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Publication numberUS6362772 B1
Publication typeGrant
Application numberUS 09/580,046
Publication dateMar 26, 2002
Filing dateMay 27, 2000
Priority dateMay 27, 2000
Fee statusLapsed
Publication number09580046, 580046, US 6362772 B1, US 6362772B1, US-B1-6362772, US6362772 B1, US6362772B1
InventorsDerwin P. Skotch, David H. McDowell
Original AssigneeLoral Spacecom Corporation
Export CitationBiBTeX, EndNote, RefMan
External Links: USPTO, USPTO Assignment, Espacenet
Transponder plot system and method
US 6362772 B1
Abstract
A system and method for providing remote viewing of satellite transponder plots. The system and method piovides for remote viewing of transponder plots derived from transponders located on a satellite that communicate with ground terminals having an antenna. The system comprises an antenna switch for receiving transponder signals from the antenna. A spectrum analyzer is coupled to the antenna switch for generating transponder plots. An equipment control computer is coupled to the antenna switch and the spectrum analyzer that selectively routes signals from the antenna switch to the spectrum analyzer and routes transponder plots generated by the spectrum analyzer. A server computer is coupled to the equipment control computer that stores the transponder plots generated by the spectrum analyzer that are routed by the equipment control computer. One or more remotely located client computers are coupled to the server computer that each comprise a software program for remotely viewing the transponder plots stored on the server computer. In a exemplary method, transponder plots derived from data received by the antennas are selectively generated. The transponder plots are stored on the server computer. The transponder plots stored on the server computer are remotely viewed from one or more remotely located client computers using the computer program.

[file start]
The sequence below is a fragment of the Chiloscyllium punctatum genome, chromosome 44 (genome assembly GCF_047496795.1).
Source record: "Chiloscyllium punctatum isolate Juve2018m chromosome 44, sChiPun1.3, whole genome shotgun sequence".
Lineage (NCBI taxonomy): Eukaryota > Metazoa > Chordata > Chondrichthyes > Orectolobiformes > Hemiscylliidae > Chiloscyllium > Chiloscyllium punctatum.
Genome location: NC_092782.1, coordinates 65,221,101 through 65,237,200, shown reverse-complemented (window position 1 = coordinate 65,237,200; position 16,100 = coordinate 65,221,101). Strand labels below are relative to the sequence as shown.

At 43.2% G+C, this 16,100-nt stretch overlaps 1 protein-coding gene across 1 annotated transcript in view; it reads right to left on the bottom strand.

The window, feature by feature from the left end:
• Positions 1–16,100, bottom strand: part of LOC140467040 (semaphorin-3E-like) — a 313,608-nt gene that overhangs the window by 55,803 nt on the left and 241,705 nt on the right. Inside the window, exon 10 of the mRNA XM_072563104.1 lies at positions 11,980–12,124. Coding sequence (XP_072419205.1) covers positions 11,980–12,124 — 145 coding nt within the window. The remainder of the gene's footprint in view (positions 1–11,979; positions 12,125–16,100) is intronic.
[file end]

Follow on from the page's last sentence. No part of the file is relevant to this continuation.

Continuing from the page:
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Claims(9)
What is claimed is:
1. A system that provides for remote viewing of satellite transponder plots derived from transponders located on a satellite that communicate with ground terminals that each have an antenna, comprising:
an antenna switch for receiving transponder signals from the antenna;
a spectrum analyzer coupled to the antenna switch for generating transponder plots;
an equipment control computer coupled to the antenna switch and the spectrum analyzer for selectively routing signals from the antenna switch to the spectrum analyzer and for routing transponder plots generated by the spectrum analyzer;
a server computer coupled to the equipment control computer that stores the transponder plots generated by the spectrum analyzer and routed by the equipment control computer;